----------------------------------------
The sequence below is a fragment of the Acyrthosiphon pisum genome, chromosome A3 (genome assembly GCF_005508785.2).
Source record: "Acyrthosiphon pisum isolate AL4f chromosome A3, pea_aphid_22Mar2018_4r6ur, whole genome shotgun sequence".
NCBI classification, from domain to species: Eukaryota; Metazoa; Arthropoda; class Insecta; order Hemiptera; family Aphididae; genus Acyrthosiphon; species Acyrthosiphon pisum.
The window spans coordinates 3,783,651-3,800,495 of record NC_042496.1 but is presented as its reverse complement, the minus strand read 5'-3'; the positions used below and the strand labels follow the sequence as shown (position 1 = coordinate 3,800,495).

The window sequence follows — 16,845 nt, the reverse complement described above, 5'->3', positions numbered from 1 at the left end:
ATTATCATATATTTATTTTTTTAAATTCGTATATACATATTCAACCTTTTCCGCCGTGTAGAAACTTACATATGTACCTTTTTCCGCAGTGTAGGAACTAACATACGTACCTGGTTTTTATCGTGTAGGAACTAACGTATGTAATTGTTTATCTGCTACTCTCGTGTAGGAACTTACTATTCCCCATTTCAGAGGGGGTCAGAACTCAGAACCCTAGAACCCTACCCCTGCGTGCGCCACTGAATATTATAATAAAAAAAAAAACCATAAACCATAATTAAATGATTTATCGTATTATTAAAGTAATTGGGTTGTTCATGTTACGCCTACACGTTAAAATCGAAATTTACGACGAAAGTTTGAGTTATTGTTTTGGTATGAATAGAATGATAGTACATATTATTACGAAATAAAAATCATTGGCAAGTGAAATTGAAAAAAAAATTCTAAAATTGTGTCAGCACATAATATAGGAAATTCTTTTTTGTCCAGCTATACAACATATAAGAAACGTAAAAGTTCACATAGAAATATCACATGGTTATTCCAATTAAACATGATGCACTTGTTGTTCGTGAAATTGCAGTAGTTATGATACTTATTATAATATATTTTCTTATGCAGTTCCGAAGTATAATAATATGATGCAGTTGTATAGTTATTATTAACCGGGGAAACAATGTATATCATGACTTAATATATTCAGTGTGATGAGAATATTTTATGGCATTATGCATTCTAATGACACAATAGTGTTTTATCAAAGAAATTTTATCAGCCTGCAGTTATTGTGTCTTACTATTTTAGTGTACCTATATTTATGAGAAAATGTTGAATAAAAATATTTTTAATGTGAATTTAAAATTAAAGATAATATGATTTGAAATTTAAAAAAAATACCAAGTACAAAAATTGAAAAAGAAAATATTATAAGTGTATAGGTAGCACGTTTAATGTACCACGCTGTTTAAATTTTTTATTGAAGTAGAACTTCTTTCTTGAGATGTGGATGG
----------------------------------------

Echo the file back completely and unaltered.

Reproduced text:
The sequence below is a fragment of the Acyrthosiphon pisum genome, chromosome A3 (genome assembly GCF_005508785.2).
Source record: "Acyrthosiphon pisum isolate AL4f chromosome A3, pea_aphid_22Mar2018_4r6ur, whole genome shotgun sequence".
NCBI classification, from domain to species: Eukaryota; Metazoa; Arthropoda; class Insecta; order Hemiptera; family Aphididae; genus Acyrthosiphon; species Acyrthosiphon pisum.
The window spans coordinates 3,783,651-3,800,495 of record NC_042496.1 but is presented as its reverse complement, the minus strand read 5'-3'; the positions used below and the strand labels follow the sequence as shown (position 1 = coordinate 3,800,495).

The window sequence follows — 16,845 nt, the reverse complement described above, 5'->3', positions numbered from 1 at the left end:
ATTATCATATATTTATTTTTTTAAATTCGTATATACATATTCAACCTTTTCCGCCGTGTAGAAACTTACATATGTACCTTTTTCCGCAGTGTAGGAACTAACATACGTACCTGGTTTTTATCGTGTAGGAACTAACGTATGTAATTGTTTATCTGCTACTCTCGTGTAGGAACTTACTATTCCCCATTTCAGAGGGGGTCAGAACTCAGAACCCTAGAACCCTACCCCTGCGTGCGCCACTGAATATTATAATAAAAAAAAAAACCATAAACCATAATTAAATGATTTATCGTATTATTAAAGTAATTGGGTTGTTCATGTTACGCCTACACGTTAAAATCGAAATTTACGACGAAAGTTTGAGTTATTGTTTTGGTATGAATAGAATGATAGTACATATTATTACGAAATAAAAATCATTGGCAAGTGAAATTGAAAAAAAAATTCTAAAATTGTGTCAGCACATAATATAGGAAATTCTTTTTTGTCCAGCTATACAACATATAAGAAACGTAAAAGTTCACATAGAAATATCACATGGTTATTCCAATTAAACATGATGCACTTGTTGTTCGTGAAATTGCAGTAGTTATGATACTTATTATAATATATTTTCTTATGCAGTTCCGAAGTATAATAATATGATGCAGTTGTATAGTTATTATTAACCGGGGAAACAATGTATATCATGACTTAATATATTCAGTGTGATGAGAATATTTTATGGCATTATGCATTCTAATGACACAATAGTGTTTTATCAAAGAAATTTTATCAGCCTGCAGTTATTGTGTCTTACTATTTTAGTGTACCTATATTTATGAGAAAATGTTGAATAAAAATATTTTTAATGTGAATTTAAAATTAAAGATAATATGATTTGAAATTTAAAAAAAATACCAAGTACAAAAATTGAAAAAGAAAATATTATAAGTGTATAGGTAGCACGTTTAATGTACCACGCTGTTTAAATTTTTTATTGAAGTAGAACTTCTTTCTTGAGATGTGGATGG